Force Majeure

While the children in my neighborhood enjoyed playing in this weekend’s snowstorm, I immediately thought of all of local planners that had to manage a wedding or event in all of this weather.

They either went through with the wedding or event or they sat down with the venue and vendors to discuss the Force Majeure clause in their agreement.

So what’s a Force Majeure clause?

A Force Majeure (French for Superior Force) clause is a standard contract clause found in wedding venue and many wedding vendor contracts.  It basically exempts both parties from being required to carry out the contract because of circumstances that could not be anticipated and/or are beyond their control.

The primary circumstance noted in a Force Majeure clause is an Act of God.  Acts of God are natural consequences such as Blizzards, Hurricanes, Earthquakes, Tornadoes or Landslides.

Something to note: The Act of God should also include a “credible threat.”  As gut wrenching as it may be for a couple, most venues and vendors don’t typically want to wait until the very last minute to make a decision regarding a cancellation.

Now, here’s the deal, force majeure does not cover the “usual” natural consequences of external forces.  This means that you cannot cancel your outdoor wedding just because it rains.  You are expected to have a plan B.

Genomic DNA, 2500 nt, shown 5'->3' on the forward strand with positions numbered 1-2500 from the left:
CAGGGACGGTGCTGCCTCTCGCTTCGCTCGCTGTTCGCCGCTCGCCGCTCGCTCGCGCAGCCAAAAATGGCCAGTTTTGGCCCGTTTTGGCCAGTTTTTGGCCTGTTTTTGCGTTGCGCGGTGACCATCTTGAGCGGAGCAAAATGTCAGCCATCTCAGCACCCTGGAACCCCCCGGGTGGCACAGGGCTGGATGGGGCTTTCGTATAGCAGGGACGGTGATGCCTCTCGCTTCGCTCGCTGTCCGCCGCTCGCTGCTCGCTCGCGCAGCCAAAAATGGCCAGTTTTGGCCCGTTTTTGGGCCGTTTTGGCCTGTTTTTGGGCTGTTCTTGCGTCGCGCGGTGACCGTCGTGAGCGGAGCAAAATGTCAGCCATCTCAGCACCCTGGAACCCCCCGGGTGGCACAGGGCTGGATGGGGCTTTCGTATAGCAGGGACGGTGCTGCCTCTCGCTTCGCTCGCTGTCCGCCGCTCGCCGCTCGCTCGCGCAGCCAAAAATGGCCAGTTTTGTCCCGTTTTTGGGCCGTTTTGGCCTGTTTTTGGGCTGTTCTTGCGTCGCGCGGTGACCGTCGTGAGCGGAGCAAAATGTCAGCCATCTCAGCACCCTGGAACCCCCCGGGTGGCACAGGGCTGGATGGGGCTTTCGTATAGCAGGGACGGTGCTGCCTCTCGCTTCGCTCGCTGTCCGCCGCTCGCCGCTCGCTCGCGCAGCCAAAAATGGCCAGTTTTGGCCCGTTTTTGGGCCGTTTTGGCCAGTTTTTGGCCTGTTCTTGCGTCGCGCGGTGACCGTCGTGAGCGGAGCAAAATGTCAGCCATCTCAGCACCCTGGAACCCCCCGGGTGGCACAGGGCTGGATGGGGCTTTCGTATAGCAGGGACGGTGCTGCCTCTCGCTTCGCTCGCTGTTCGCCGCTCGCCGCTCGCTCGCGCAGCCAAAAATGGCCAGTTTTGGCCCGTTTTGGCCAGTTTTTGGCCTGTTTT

Force Majeure clauses should be much bigger than an Act of God clause.  It should include a lot of the other occurrences that could affect your wedding day.

Act of War – Including the term, “act of war” could be of great assistance if you have to revise your wedding date because the bride or groom is being deployed to Iraq or Afghanistan.

Act of Terrorism –Unfortunately, many brides were all too familiar with this section of a Force Majeure clause in 2001.  But, this didn’t just cover the tragic events that occurred on September 11, 2001.  I managed a children’s event that was canceled in 2002 because residents of DC were being terrorized by the Sniper.

Act of Government – What if your destination wedding location suddenly fell on the Department of State’s list of locations with a Travel AdvisoryFor the safety of your guests (and you), you are inclined to cancel.  This clause would assist you if something like this should occur.

Civil Disturbances – An example of this is a riot.  Unfortunately, they do happen.

Work Stoppage – Employee strikes.  This could definitely affect the service you receive because adequate staff will not be available.  And, this could affect your guest count — especially if most of your wedding guests won’t cross a picket line.

Read through your contracts before you sign to ensure you are protected.  If you have already signed your contracts, have a conversation with your salesperson to ensure they share the same philosophy regarding Force Majeure.  Most likely they will since this contract protects both parties.

Love & Soul Always, Kawania



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